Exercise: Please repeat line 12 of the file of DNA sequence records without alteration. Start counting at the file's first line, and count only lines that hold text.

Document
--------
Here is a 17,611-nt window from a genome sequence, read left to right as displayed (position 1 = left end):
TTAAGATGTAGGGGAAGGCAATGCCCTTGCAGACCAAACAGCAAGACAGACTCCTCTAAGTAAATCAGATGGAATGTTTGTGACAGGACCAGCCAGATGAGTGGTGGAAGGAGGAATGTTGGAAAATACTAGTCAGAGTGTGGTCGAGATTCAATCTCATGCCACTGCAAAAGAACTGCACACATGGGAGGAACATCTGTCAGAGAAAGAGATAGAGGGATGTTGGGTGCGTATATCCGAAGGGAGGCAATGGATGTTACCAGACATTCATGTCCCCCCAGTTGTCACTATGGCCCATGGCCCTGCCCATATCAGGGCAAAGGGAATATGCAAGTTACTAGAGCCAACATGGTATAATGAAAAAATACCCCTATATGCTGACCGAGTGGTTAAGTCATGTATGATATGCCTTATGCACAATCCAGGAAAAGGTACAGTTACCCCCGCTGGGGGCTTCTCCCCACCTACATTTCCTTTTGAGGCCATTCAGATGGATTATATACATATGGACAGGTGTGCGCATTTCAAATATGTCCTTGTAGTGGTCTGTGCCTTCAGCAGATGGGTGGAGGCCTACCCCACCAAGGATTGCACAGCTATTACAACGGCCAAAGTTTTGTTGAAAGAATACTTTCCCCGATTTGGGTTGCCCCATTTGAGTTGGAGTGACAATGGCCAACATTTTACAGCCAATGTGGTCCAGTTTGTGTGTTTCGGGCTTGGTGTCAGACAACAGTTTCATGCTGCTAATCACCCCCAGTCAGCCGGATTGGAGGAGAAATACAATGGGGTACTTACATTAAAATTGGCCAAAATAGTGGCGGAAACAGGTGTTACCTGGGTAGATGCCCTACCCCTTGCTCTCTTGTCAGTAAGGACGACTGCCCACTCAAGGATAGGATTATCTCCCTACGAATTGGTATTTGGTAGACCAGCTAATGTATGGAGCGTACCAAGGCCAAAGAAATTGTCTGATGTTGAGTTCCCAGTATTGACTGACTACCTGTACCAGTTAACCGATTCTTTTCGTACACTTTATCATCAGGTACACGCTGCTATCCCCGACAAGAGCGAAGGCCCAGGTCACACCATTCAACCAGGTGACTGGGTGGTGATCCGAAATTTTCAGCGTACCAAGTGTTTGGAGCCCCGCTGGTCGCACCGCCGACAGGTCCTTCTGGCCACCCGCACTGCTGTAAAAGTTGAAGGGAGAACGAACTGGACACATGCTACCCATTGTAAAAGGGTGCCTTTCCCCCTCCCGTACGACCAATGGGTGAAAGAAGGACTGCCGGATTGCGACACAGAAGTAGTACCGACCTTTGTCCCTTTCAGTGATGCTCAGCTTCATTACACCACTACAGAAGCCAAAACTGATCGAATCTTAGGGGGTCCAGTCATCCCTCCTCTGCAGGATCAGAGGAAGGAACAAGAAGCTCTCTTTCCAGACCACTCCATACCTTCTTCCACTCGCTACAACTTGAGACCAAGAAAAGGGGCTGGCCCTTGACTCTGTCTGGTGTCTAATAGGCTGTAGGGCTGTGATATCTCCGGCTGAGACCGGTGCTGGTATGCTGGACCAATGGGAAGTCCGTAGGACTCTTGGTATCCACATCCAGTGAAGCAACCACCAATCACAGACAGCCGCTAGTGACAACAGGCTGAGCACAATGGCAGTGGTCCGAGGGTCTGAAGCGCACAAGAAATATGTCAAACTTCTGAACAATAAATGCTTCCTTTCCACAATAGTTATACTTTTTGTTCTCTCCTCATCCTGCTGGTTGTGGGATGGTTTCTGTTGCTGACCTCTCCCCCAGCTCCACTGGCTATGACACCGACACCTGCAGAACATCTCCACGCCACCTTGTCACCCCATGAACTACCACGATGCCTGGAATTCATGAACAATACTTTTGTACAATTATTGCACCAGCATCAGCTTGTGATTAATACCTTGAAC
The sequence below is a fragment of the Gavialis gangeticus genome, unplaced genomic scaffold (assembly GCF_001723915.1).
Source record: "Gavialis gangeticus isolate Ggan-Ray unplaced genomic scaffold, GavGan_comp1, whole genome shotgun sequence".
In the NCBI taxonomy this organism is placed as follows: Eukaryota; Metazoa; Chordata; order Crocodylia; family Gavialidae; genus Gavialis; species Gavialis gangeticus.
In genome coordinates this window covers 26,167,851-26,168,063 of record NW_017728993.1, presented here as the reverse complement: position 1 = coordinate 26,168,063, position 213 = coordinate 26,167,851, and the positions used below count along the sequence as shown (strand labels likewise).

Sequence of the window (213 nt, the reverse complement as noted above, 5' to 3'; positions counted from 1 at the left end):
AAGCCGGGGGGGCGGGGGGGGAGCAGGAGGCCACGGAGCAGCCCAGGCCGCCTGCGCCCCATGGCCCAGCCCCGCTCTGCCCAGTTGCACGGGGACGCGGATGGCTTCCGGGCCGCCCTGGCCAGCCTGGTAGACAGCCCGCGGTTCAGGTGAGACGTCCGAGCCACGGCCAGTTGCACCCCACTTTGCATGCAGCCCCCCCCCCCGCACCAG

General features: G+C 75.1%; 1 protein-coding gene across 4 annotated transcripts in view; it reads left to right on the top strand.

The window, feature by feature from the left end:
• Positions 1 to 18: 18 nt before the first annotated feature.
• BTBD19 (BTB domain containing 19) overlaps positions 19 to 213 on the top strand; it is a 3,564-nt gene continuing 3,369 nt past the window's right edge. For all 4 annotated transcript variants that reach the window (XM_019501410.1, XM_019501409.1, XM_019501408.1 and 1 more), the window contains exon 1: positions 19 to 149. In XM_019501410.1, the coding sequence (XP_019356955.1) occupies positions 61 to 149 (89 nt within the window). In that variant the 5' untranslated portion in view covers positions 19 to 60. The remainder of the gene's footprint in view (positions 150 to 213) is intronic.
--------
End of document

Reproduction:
• BTBD19 (BTB domain containing 19) overlaps positions 19 to 213 on the top strand; it is a 3,564-nt gene continuing 3,369 nt past the window's right edge. For all 4 annotated transcript variants that reach the window (XM_019501410.1, XM_019501409.1, XM_019501408.1 and 1 more), the window contains exon 1: positions 19 to 149. In XM_019501410.1, the coding sequence (XP_019356955.1) occupies positions 61 to 149 (89 nt within the window). In that variant the 5' untranslated portion in view covers positions 19 to 60. The remainder of the gene's footprint in view (positions 150 to 213) is intronic.